A new Gallup analysis of their 2008 polling data has found that not only has the electoral map shifted towards the Democratic Party, but also that states with a Republican advantage are becoming an endangered species. Only Utah, Wyoming, Alaska, Idaho, and Nebraska have more registered Republicans than Democrats.
Today’s results were the first in a four part series to be released on Gallup.com. Democrats now hold a voter registration advantage in 35 states, 10 states are considered up for grabs, and Republicans only have an advantage in the five abovementioned states. Four of the strongest of the Democratic states are not surprisingly, in New England (Rhode Island, Vermont, Connecticut, and Massachusetts). The rest are predictable Democratic strongholds (Illinois, New York, Delaware, Maryland, Hawaii, and the District of Columbia).
Twenty nine states were found to have a Democratic advantage of 10 or more points. What has to be troubling for the Republican Party is the possibility that the South is trending away from them. North Carolina, Arkansas, and Kentucky all have double digit Democratic voter affiliation advantages. However, John McCain won two of these three states in 2008, along with West Virginia which has a 19 point Democratic advantage.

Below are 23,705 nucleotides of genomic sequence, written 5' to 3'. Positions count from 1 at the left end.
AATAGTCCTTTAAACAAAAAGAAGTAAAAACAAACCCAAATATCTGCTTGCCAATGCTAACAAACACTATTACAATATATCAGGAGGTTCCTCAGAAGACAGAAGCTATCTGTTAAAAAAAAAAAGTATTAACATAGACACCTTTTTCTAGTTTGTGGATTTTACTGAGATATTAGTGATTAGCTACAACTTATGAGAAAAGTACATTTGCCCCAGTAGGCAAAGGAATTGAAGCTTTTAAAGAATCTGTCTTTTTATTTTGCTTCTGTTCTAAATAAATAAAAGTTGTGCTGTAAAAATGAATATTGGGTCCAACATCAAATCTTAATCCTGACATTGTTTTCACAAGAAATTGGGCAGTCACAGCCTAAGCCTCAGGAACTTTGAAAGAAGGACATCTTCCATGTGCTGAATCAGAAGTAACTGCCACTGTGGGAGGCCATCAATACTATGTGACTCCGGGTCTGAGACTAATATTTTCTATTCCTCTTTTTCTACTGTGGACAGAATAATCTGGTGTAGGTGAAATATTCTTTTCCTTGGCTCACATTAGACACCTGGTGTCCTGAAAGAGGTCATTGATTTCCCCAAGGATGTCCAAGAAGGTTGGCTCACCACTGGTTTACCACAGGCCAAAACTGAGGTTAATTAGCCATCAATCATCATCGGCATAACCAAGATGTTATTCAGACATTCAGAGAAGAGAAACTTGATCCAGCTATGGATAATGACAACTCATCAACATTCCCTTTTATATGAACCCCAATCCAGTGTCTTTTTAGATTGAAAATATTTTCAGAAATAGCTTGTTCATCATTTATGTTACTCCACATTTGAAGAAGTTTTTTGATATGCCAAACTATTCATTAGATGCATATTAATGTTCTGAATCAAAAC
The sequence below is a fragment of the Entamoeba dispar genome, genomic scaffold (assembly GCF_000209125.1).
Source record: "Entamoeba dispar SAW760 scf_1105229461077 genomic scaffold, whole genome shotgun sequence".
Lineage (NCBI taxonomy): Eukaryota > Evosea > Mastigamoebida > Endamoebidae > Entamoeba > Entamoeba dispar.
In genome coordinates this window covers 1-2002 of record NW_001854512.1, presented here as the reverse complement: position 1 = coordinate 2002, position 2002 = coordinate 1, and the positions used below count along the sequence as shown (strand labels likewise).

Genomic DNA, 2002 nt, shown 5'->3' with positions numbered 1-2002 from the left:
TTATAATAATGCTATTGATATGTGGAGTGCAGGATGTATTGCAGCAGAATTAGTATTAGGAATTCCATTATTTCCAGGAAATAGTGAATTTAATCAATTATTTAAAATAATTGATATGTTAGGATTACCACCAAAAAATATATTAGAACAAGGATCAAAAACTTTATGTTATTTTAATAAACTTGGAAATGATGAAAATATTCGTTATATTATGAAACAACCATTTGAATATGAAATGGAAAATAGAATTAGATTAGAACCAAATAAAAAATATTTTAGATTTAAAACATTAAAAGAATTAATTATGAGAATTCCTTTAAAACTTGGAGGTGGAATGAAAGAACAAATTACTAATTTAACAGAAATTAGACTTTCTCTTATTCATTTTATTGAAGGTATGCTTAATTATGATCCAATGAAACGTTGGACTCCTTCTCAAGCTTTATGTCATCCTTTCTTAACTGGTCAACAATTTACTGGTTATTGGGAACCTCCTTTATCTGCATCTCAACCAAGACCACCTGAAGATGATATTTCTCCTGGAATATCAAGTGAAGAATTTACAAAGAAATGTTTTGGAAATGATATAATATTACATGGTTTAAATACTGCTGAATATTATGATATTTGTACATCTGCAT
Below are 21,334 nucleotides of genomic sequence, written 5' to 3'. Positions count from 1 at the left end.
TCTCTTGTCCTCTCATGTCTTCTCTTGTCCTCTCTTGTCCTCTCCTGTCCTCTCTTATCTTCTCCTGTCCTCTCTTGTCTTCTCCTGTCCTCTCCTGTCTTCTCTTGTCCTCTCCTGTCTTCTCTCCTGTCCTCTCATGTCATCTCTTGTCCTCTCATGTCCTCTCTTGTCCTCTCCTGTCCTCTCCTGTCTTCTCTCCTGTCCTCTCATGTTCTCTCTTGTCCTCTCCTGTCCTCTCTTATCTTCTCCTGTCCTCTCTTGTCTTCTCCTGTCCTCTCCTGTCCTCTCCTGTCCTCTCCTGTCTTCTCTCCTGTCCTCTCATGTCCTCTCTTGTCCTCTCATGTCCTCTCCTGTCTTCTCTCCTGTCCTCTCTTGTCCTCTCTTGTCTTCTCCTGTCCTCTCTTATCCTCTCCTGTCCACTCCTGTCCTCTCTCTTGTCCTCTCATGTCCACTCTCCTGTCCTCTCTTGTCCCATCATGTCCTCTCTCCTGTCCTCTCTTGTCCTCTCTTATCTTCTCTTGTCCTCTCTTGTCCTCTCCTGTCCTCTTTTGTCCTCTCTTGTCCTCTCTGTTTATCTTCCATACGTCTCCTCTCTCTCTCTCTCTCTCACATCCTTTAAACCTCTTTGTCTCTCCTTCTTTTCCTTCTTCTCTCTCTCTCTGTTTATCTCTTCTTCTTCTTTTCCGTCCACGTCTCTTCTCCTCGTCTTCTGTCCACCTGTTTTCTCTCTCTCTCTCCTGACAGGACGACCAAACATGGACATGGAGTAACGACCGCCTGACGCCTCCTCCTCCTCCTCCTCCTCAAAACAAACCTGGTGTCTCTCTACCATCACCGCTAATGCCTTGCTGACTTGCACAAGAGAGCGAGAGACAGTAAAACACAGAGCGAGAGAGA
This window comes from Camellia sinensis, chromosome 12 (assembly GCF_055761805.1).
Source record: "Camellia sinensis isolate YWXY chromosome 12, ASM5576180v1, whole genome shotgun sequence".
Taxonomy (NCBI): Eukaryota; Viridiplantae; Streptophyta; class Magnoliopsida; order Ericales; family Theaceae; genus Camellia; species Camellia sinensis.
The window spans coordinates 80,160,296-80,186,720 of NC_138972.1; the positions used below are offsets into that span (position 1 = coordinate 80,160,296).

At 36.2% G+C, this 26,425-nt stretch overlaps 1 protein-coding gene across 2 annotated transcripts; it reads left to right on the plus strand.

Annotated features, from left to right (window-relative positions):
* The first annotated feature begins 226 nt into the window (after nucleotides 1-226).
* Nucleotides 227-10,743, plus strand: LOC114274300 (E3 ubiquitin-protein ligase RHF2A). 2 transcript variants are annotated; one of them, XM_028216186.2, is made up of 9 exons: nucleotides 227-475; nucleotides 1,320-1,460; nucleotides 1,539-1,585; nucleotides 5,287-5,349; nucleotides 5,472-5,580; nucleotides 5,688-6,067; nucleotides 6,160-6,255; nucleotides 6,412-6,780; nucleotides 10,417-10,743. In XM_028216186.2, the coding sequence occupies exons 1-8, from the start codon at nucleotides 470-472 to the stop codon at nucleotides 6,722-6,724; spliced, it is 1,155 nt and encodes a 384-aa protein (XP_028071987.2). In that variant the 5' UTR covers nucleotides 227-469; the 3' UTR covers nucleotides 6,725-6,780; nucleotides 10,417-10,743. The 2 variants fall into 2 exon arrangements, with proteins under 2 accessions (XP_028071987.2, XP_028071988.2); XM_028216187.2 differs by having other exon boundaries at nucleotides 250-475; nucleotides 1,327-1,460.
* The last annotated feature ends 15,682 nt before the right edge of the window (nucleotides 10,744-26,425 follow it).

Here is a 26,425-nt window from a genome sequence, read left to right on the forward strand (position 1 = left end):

It can be argued that in states like West Virginia and Kentucky race played a role in pushing white voters towards McCain. Believe it or not, by these numbers, McCain did well to win 22 states. Barack Obama deserves the credit for pushing this movement of voters towards the Democrats into hyper speed, but voters have been trending away from the Republican Party since 2004. Democrats traditionally have had an advantage in terms of party affiliation. Republicans were able to close the gap with a superior voter turnout operation. This changed in 2008 as the Obama machine turned out Democrats in massive numbers.
The lesson here for Republicans should be that can’t choose presidential nominees who appeal strictly to the party base. The base is not large enough for them to win a presidential election. Republicans need candidates that appeal to Independents and conservative Democrats. The problem is that the base that controls the nominating process favors evangelical hardliners like Sarah Palin and Mike Huckabee. Until Republicans move back to the middle, Democrats are going to continue winning elections.